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Author Biography: George H. Guthrie (Ph.D., Southwestern Baptist Theological Seminary) Benjamin W. Perry professor of Bible school of Christian Studies, Union University, Memphis, Tennessee.
In the past God spoke to our forefathers through the prophets at many times and in various ways, but in these last days he has spoken to us by his Son, whom he appointed heir of all things, and through whom he made the universe. The Son is the radiance of God's glory and the exact representation of his being, sustaining all things by his powerful word. After he had provided purification for sins, he sat down at the right hand of the Majesty in heaven. So he became as much superior to the angels as the name he has inherited is superior to theirs.
Because Hebrews begins like a sermon, without any mention of sender, addressees, or words of greeting, the author opens with a majestic overture, rhetorically eloquent and theologically packed. This beautifully constructed opening statement begins by contrasting the revelation given under the older testament economy with that given under the new. This contrast focuses on and climaxes in the person of God's Son -- heir, agent of creation, sustainer of the universe, Savior, and sovereign -- who now sits at the right hand of God.
Although most translations, including the NIV, present this introduction in several sentences, Hebrews 1: 1 - 4 in Greek forms a single, multi-clause sentence, built around the main clause "God . . . has spoken." Thus God and his communication to humanity through the Son engage the author's attention from the first. These beautifully crafted verses fall into two main subdivisions, the first addressing divine revelation (1: 1 - 2a) and the second the person, work, and status of God's Son (1: 2b - 4).
The Climax of Divine Communication (1: 1 - 2a)
The author begins by presenting divine revelation in parallel contrasts between the "older" communication during the time of the prophets and the "newer" communication through the Son. He contrasts four areas: the era of the revelation, the recipients, the agents, and the ways in which the revelation was manifested.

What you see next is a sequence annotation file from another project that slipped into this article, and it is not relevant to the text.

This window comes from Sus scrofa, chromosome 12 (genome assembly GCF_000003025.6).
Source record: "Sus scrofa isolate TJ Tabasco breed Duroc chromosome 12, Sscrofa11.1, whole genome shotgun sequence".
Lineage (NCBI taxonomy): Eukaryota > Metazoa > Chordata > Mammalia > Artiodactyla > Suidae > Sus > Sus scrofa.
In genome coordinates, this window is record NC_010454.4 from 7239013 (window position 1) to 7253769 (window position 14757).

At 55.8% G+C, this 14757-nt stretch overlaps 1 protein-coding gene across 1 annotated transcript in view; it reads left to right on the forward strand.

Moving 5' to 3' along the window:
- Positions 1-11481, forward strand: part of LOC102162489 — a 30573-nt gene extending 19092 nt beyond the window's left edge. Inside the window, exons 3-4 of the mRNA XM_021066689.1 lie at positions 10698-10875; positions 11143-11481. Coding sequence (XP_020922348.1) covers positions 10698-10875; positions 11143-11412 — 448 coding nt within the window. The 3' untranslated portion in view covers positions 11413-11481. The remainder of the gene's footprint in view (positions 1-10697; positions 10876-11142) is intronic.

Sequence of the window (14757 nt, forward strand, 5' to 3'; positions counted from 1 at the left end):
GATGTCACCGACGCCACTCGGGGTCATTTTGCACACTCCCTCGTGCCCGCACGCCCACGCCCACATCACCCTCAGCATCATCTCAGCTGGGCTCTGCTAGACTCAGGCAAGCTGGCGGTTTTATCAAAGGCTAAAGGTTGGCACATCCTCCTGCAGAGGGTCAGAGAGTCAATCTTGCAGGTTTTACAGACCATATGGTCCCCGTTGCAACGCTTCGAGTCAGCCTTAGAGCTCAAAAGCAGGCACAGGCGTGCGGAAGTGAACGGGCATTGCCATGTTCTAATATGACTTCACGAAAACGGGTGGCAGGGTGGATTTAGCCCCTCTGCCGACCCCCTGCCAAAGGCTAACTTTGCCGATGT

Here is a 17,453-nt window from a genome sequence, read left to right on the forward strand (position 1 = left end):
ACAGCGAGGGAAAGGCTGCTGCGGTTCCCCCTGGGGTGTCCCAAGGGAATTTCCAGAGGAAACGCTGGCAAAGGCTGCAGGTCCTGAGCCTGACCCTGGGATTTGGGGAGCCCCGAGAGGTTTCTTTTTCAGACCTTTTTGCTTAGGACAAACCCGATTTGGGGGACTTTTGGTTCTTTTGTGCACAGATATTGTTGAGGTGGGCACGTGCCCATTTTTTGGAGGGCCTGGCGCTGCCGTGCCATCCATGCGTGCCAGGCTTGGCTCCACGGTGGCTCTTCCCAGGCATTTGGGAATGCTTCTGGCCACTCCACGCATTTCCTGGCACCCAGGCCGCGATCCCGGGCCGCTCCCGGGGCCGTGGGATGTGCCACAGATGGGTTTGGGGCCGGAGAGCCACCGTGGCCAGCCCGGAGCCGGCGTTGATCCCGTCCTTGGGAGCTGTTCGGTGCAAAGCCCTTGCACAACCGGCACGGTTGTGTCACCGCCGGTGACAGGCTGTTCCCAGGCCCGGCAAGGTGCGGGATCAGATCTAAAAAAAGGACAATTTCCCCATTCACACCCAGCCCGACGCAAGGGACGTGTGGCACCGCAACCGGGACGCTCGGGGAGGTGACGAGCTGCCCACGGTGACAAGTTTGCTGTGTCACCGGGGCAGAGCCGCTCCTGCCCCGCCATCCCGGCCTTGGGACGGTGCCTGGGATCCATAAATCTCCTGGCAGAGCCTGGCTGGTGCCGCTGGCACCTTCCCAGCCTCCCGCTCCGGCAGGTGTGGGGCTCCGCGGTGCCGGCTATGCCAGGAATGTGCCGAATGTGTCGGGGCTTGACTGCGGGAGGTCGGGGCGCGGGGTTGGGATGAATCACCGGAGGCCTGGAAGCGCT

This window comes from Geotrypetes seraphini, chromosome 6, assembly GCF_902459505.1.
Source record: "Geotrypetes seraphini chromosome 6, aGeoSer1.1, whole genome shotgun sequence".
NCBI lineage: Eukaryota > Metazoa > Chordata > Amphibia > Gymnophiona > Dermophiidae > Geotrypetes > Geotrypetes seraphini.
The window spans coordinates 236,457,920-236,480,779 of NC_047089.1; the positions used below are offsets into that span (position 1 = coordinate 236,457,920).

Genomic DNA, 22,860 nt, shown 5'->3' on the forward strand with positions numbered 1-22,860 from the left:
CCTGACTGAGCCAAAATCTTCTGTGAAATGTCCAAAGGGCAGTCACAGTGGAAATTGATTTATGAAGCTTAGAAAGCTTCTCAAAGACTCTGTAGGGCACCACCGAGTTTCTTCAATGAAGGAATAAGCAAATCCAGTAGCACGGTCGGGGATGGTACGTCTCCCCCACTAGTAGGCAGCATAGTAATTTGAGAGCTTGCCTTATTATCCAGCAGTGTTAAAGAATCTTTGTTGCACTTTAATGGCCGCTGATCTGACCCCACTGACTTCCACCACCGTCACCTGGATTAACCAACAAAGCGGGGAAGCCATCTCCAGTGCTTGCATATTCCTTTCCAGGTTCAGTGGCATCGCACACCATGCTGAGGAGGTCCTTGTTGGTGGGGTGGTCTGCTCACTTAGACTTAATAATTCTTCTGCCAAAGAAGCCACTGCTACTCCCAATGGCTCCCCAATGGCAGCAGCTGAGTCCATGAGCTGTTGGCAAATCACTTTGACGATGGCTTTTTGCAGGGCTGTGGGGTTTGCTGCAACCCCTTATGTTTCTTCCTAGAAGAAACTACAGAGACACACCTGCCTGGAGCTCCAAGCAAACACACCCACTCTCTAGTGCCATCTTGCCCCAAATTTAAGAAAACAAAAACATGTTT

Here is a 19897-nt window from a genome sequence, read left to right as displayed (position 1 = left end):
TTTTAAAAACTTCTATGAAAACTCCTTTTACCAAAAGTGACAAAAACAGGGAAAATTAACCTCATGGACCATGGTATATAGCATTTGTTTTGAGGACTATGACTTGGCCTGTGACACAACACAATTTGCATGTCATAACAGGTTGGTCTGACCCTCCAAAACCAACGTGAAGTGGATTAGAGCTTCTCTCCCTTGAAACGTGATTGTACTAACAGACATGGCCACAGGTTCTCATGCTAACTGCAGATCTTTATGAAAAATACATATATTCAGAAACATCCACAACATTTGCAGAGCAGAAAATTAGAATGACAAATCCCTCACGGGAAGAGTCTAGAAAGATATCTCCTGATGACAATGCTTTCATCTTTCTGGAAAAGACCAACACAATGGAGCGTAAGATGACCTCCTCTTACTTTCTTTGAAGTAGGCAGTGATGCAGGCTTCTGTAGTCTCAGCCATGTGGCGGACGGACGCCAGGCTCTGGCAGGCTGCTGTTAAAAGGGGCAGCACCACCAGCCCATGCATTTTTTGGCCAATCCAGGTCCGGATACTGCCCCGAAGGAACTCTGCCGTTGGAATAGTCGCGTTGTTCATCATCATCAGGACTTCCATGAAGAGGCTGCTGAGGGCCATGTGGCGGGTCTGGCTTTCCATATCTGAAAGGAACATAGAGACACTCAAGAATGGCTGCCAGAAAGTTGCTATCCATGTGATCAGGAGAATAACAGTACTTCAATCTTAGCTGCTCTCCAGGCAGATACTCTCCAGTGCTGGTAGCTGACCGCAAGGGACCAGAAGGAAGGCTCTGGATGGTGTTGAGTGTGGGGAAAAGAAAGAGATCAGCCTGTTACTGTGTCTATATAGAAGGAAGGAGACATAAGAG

Older Communication -- Newer Communication
Era -- in the past -- in these last days
Recipients -- to our forefathers -- to us
Agents -- through the prophets -- by his Son
Ways -- in various ways -- in one way (implied)
The eras mentioned contrast two time frames. The time "in the past" (or "formerly") refers to the time prior to the coming of Messiah, and correspondingly, the coming time was seen as initiating "the last days." The author uses the adjective "these" (touton) in verse 2, expressing the Christian conviction that the last days have been initiated already.
Divine revelation came "to our forefathers [i.e., those under the older covenants] through the prophets." The latter phrase should not be understood as narrowly referring to those designated as the "major" and "minor" writing prophets of our Old Testament. Rather, the author considers all through whom God manifested his will as owning the prophetic mantel, although the manner of these prophesies varied considerably. As to the manner of the divine revelation, it was "at many times" (polymeros) -- that is, it was temporally fragmented rather than in a complete package -- and "in various ways" (polytropos), a word that suggests the diversity of forms of that revelation. The suggestion brings to mind Old Testament commands, exhortations, stories, visions, dreams, mighty acts, breathtaking theophanies, and a still small voice, to name a few.
This older revelation was expansive but incomplete. By contrast, the revelation of these last days has come "to us," the receptors of the Christian message. It constitutes God's climactic communication to humanity and has been brought via God's Son; that is, rather than being fragmentary and varied, it may be considered whole, focused in the person and work of Christ. The author included no article prior to the word "Son" (huio). Whereas in many languages this may suggest that Jesus is merely one son in a crowd of sons, the emphasis here is on the unique relationship of Jesus with the Father -- one who relates to him as son. Whereas the prophets of old were many, the bearer of God's word for the last days was uniquely qualified for the responsibility. The author's statement should not be understood as concentrating only on the teachings of Jesus, although the words of Christ are vitally important to him (2: 3 - 4). Rather, the whole of the incarnation -- person, words, and acts -- should be understood as communicating God's ultimate word to his new covenant people.